What we're about

Concerned about where the country is heading? You're not alone. Join others who care about what's happening to democracy, equality, human rights, social justice, sustainability, and other important topics. It's ok if you've never been to a protest, march, or town hall -- start here. You really can make a difference.

WHAT YOU CAN DO
- Join this group now
- Schedule one of our Meetup ideas in your neighborhood
- Discuss your own Meetup ideas in the group conversation

OUR COMMUNITY GUIDELINES
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Upcoming events (1)

Climate Friends Book Club - June

Needs a location

Are you reading climate books and want to share your thoughts, frustrations, or gratitude with others during the current climate crisis? Or maybe you would like to know more about climate change while getting to know other folks in this space?

Perhaps the Climate Friends Book Club would be a good fit for you! We will feature a new book every month to discuss among light refreshments in Peers Park.

Every month we feature a climate cooling step and our step for June is “Eat More Veggies”. We are exploring this topic in book club by discussing Food Justice (Food, Health, and the Environment) by Robert Gottlieb and Anupama Joshi.

About the Book:
The story of how the emerging food justice movement is seeking to transform the American food system from seed to table.

In today's food system farm workers face difficult and hazardous conditions, low-income neighborhoods lack supermarkets but abound in fast-food restaurants and liquor stores, food products emphasize convenience rather than wholesomeness, and the international reach of American fast-food franchises has been a major contributor to an epidemic of “globesity.” To combat these inequities and excesses, a movement for food justice has emerged in recent years seeking to transform the food system from seed to table. In Food Justice, Robert Gottlieb and Anupama Joshi tell the story of this emerging movement.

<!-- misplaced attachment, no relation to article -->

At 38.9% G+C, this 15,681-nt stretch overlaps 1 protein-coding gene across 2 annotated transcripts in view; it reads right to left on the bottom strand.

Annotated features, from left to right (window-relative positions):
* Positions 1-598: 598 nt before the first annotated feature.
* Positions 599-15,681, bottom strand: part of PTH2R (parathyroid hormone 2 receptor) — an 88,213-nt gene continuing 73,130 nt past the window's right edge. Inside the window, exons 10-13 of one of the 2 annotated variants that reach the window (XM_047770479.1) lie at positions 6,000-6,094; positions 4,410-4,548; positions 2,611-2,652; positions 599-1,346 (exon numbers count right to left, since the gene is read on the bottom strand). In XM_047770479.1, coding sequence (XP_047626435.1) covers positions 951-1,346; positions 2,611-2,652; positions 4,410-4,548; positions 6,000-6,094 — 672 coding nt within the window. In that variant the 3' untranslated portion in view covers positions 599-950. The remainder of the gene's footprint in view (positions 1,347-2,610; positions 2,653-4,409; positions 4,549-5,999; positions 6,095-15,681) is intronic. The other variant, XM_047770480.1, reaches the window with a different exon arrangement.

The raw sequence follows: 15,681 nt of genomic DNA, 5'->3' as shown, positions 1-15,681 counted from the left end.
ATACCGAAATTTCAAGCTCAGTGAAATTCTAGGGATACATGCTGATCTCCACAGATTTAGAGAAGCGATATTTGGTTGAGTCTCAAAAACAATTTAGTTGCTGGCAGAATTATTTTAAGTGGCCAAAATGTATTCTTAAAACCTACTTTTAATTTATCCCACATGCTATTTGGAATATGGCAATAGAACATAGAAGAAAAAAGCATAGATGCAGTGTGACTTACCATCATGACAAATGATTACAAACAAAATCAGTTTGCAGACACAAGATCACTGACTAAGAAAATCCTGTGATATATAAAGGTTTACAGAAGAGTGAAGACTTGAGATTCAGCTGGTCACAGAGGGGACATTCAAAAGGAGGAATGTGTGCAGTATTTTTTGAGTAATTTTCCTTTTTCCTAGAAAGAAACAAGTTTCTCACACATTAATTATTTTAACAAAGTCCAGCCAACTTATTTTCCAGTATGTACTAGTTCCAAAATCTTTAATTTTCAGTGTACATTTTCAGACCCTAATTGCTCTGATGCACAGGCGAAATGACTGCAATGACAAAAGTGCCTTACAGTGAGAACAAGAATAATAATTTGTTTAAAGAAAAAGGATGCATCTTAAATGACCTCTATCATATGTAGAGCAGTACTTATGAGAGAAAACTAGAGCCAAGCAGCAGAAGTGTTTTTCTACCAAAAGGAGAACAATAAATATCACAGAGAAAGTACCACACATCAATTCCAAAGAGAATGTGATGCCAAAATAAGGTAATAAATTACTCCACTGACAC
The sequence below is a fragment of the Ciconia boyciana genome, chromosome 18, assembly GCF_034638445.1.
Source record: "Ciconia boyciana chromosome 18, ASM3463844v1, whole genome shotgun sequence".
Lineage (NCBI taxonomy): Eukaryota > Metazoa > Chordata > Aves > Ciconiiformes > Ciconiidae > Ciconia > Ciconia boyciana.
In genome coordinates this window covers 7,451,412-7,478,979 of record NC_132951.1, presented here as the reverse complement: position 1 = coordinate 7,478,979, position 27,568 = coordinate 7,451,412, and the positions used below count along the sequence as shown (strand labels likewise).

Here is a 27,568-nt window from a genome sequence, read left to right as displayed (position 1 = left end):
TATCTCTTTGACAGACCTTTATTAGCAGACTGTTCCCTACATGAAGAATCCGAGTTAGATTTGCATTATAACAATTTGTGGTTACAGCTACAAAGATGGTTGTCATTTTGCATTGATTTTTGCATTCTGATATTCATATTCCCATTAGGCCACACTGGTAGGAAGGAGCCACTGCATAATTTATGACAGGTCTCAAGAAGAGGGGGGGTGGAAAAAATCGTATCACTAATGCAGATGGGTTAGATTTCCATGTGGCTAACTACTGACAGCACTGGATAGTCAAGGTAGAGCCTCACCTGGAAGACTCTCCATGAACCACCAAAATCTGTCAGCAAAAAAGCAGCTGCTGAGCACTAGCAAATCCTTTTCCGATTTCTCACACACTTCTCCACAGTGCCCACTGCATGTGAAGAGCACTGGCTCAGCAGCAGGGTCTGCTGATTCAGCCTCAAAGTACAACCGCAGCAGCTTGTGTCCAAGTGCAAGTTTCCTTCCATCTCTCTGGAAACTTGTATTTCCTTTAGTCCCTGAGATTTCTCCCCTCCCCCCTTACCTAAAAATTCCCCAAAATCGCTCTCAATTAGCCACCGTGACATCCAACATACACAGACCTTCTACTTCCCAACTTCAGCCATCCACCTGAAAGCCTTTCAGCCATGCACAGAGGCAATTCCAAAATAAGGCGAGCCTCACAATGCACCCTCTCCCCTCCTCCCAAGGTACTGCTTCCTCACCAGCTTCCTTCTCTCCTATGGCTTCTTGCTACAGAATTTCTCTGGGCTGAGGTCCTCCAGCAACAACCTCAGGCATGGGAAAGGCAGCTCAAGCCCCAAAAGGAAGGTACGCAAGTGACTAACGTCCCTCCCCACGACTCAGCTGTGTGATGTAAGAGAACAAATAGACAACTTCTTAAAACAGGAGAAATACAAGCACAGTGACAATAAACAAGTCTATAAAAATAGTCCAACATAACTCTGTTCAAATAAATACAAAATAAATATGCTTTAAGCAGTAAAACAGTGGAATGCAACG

A food justice framework ensures that the benefits and risks of how food is grown and processed, transported, distributed, and consumed are shared equitably. Gottlieb and Joshi recount the history of food injustices and describe current efforts to change the system, including community gardens and farmer training in Holyoke, Massachusetts, youth empowerment through the Rethinkers in New Orleans, farm-to-school programs across the country, and the Los Angeles school system's elimination of sugary soft drinks from its cafeterias. And they tell how food activism has succeeded at the highest level: advocates waged a grassroots campaign that convinced the Obama White House to plant a vegetable garden. The first comprehensive inquiry into this emerging movement, Food Justice addresses the increasing disconnect between food and culture that has resulted from our highly industrialized food system.

If you have friends that might be interested, please feel free to share this link with them engageon.org/book-club

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